Coupling Navier-Stokes equations with heat advection-diffusion equation

Computational Fluid Dynamics (CFD) simulations have been used to solve a variety of industrial fluid flow and heat transfer problems. In realistic contexts, in order to obtain suitable numerical results, the fluid behavior, often modeled by Navier-Stokes equations, should be coupled with heat transfer, governed by the energy equations. Industrial applications where such fluid-thermal coupling is numerically simulated have a diverse variety, e.g., heat exchangers, spent fuel storage of nuclear power plants, solar collectors, crude oil storage tanks, energy storage devices, and modern crop dryers [1].

Such a wide span of physical phenomena may be categorized in two different fluid-thermal coupling problems: i) where fluid velocities are considered small and thus the Stokes equation can be used, and ii) with advection-dominated problems with increased velocities, where the full Navier-Stokes equations must be employed.

In our numerical simulations, developed with a C++ in-house code using a Finite Element library named Deal.II, we are investigating the latter, where specific stabilized methods must be used.

The momentum equation of the Navier-Stokes system and the heat equation are both represented with the advection-diffusion equation. The main difference is that, the former is a nonlinear vector value problem, while the latter is a linear scalar problem. Sometimes, when the velocity field increase, some oscillations affect the advection-diffusion equations, and rise up the need to stabilize the solution.

In the figures is shown a comparison between two different approaches used to test the Navier-Stokes equations in order to highlight the effects of high local Reynolds numbers (when inertial forces start to exceed the viscous forces) on the solution.

Fig. 1 depicts the velocity field of the time-dependent linearized approach based on a projection method [2]; here the instabilities affects the solution that presents some waves near the square. In this case the implementation of stabilization technique is required to eliminate the oscillations.

On the other hand, in Fig. 2, the same simulation is carried on solving the nonlinear time-dependent Navier-Stokes equation by means of a modified Newton-Raphson algorithm [3]. Using this approach the residual is minimized more accurately and the solution appears smooth and without winglets.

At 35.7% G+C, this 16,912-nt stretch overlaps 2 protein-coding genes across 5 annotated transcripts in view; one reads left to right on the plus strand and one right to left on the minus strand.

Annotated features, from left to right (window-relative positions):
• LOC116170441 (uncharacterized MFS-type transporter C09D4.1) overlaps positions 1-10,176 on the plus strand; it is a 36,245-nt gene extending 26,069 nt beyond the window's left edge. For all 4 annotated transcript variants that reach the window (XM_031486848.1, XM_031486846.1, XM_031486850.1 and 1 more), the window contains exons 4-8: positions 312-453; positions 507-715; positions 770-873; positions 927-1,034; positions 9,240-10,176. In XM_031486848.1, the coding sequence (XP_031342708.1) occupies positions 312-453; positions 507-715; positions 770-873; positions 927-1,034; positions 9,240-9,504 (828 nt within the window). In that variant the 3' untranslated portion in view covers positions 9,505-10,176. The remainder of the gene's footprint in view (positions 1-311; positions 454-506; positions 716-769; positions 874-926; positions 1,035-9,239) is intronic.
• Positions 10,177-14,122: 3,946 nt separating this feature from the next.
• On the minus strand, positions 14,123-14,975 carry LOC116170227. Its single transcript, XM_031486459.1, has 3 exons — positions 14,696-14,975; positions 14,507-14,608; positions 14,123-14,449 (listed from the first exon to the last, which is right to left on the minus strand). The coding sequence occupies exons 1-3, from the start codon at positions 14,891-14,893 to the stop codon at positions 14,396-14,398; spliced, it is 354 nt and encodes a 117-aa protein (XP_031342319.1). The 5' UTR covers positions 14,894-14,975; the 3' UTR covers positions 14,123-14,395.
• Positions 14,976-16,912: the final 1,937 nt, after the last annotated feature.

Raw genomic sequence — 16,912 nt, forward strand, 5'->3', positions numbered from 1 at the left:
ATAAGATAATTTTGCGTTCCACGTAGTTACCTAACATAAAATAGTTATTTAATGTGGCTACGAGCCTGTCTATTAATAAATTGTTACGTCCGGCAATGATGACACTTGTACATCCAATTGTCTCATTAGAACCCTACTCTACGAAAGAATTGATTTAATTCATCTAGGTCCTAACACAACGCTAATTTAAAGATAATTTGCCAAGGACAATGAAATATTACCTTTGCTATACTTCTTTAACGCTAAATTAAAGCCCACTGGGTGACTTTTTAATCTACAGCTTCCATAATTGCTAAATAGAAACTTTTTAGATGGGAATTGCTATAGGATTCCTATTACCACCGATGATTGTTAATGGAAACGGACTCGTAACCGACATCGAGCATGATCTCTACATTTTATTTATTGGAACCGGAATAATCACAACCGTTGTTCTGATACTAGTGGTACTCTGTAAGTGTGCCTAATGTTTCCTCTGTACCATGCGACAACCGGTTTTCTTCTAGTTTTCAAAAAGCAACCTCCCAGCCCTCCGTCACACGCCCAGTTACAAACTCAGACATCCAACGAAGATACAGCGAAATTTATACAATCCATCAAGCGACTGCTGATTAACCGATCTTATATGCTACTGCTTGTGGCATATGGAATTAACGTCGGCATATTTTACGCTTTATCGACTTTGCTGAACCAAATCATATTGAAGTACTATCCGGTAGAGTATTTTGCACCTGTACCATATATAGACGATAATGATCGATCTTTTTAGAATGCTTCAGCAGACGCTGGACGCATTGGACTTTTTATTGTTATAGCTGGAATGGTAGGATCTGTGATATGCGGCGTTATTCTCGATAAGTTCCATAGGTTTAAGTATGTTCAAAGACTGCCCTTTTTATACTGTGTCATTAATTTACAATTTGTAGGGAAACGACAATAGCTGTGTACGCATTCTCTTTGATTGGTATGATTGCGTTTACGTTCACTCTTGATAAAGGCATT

What concerning the heat equation, the instabilities appear when the advection term is greater than the diffusion term (high Peclet number). In this case we implemented a Streamline Upwind Petrov-Galerkin (SUPG) [4] formulation to avoid some oscillations in the temperature field. As shown in the video below, we are able to represent the advection of the temperature field, coupled with a pulsating velocity field, without instabilities.

Fig. 1: Fluid velocity field obtained solving the Navier-Stokes equations with a linearized approach based on a projection method.

Fig. 2: Fluid velocity field obtained solving the Navier-Stokes equations with a modified Newton-Raphson algorithm.

This work is still in an embryonic phase, but the numerical results obtained so far show the effectiveness of the proposed numerical method, which is able to deliver solutions in excellent agreement with literature benchmark [5].

This work is carried out by the CompMech Group (University of Pavia) members Eng. M. Murer, Dr. S. Morganti and Prof. F. Auricchio together with the researchers of Roma Tre University Dr. F. Milicchio and Prof. G. Formica.

[1] Roychowdhury, D. G., Sarit K. Das, and T. Sundararajan. “Numerical simulation of natural convective heat transfer and fluid flow around a heated cylinder inside an enclosure.” Heat and mass transfer 38.7-8 (2002): 565-576.
[2] Guermond, Jean-Luc, Peter Minev, and Jie Shen. “An overview of projection methods for incompressible flows.” Computer methods in applied mechanics and engineering 195.44-47 (2006): 6011-6045.
[3] Aoussou, Jean, Jing Lin, and Pierre FJ Lermusiaux. “Iterated pressure-correction projection methods for the unsteady incompressible Navier–Stokes equations.” Journal of Computational Physics 373 (2018): 940-974.
[4] Brooks, Alexander N., and Thomas JR Hughes. “Streamline upwind/Petrov-Galerkin formulations for convection dominated flows with particular emphasis on the incompressible Navier-Stokes equations.” Computer methods in applied mechanics and engineering 32.1-3 (1982): 199-259.
[5] Selimefendigil, Fatih, and Hakan F. Oztop. “Control of laminar pulsating flow and heat transfer in backward-facing step by using a square obstacle.” Journal of heat transfer 136.8 (2014).

April 24th, 2020

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